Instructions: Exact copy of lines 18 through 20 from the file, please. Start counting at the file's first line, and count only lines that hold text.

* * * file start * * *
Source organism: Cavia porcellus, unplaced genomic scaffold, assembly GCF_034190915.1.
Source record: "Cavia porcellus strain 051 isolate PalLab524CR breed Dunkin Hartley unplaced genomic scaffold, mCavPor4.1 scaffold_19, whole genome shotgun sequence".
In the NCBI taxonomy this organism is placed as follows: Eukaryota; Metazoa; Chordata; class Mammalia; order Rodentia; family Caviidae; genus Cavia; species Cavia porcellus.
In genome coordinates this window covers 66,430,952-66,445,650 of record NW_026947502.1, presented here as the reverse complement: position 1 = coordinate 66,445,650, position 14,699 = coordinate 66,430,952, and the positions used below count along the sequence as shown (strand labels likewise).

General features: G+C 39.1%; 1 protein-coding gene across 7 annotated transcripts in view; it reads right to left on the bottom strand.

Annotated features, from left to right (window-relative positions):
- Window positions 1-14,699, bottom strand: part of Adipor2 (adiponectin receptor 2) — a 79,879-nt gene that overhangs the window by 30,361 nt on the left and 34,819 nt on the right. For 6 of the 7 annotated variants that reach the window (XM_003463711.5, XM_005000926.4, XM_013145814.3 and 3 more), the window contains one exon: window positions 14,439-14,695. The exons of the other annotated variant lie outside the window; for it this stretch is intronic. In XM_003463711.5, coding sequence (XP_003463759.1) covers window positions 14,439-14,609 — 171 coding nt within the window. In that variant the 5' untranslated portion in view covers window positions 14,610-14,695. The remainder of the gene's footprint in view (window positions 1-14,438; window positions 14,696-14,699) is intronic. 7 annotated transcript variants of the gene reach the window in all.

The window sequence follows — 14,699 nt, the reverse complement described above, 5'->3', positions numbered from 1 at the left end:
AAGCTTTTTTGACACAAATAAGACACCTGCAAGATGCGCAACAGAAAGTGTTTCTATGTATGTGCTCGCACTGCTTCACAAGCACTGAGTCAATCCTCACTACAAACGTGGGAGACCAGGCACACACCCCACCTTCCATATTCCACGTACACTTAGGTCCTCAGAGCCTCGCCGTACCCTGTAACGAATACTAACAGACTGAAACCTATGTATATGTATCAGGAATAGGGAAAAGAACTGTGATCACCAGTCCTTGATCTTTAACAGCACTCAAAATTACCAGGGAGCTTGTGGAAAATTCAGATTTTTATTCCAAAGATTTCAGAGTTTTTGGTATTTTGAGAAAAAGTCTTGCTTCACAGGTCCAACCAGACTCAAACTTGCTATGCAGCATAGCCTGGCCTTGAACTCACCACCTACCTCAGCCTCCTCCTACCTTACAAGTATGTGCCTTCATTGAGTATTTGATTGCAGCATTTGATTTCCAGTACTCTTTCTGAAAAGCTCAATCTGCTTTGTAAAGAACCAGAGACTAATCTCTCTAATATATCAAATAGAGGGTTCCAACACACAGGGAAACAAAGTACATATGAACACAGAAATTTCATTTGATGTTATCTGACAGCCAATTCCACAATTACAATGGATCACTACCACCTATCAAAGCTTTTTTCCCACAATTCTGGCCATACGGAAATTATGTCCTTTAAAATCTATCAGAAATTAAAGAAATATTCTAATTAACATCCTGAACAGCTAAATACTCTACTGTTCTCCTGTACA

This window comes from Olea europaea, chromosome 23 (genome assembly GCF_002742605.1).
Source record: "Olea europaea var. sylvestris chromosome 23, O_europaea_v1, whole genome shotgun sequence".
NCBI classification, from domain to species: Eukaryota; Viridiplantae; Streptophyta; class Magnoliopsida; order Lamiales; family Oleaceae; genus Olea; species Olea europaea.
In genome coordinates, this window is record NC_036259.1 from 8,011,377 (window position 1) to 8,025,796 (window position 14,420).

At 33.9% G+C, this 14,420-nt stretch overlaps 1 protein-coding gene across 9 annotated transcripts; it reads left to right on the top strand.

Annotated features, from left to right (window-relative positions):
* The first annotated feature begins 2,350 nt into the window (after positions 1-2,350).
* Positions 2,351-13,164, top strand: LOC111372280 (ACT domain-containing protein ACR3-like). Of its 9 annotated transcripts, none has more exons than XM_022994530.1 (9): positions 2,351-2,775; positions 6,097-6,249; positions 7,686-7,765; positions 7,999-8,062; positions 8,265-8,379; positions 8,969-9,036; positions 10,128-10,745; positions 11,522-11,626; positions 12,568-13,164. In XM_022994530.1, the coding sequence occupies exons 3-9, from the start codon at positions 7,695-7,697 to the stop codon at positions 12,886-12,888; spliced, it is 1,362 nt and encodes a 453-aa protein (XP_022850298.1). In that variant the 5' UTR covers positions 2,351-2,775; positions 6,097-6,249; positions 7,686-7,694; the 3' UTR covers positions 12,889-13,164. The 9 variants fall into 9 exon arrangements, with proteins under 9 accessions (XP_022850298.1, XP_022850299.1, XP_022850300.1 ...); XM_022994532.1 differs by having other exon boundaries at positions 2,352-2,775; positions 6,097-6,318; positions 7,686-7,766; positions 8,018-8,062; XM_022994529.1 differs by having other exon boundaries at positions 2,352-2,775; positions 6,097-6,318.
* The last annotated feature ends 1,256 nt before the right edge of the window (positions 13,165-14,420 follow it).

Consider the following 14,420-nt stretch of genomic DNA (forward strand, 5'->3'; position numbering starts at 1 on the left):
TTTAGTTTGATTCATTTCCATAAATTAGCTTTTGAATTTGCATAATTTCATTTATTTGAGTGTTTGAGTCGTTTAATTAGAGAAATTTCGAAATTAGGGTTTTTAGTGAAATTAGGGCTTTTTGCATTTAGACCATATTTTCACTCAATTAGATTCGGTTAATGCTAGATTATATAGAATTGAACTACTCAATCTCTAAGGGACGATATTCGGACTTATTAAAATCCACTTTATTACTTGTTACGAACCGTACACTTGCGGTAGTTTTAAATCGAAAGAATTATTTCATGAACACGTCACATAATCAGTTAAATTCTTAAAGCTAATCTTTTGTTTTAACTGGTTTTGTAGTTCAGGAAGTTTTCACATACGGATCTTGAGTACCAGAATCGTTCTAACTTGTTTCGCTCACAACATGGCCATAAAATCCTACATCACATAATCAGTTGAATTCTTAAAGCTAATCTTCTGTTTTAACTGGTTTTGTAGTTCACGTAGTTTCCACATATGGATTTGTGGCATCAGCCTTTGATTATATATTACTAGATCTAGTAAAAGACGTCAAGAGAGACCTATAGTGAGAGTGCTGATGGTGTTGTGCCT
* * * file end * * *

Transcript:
* The last annotated feature ends 1,256 nt before the right edge of the window (positions 13,165-14,420 follow it).

Consider the following 14,420-nt stretch of genomic DNA (forward strand, 5'->3'; position numbering starts at 1 on the left):
TTTAGTTTGATTCATTTCCATAAATTAGCTTTTGAATTTGCATAATTTCATTTATTTGAGTGTTTGAGTCGTTTAATTAGAGAAATTTCGAAATTAGGGTTTTTAGTGAAATTAGGGCTTTTTGCATTTAGACCATATTTTCACTCAATTAGATTCGGTTAATGCTAGATTATATAGAATTGAACTACTCAATCTCTAAGGGACGATATTCGGACTTATTAAAATCCACTTTATTACTTGTTACGAACCGTACACTTGCGGTAGTTTTAAATCGAAAGAATTATTTCATGAACACGTCACATAATCAGTTAAATTCTTAAAGCTAATCTTTTGTTTTAACTGGTTTTGTAGTTCAGGAAGTTTTCACATACGGATCTTGAGTACCAGAATCGTTCTAACTTGTTTCGCTCACAACATGGCCATAAAATCCTACATCACATAATCAGTTGAATTCTTAAAGCTAATCTTCTGTTTTAACTGGTTTTGTAGTTCACGTAGTTTCCACATATGGATTTGTGGCATCAGCCTTTGATTATATATTACTAGATCTAGTAAAAGACGTCAAGAGAGACCTATAGTGAGAGTGCTGATGGTGTTGTGCCT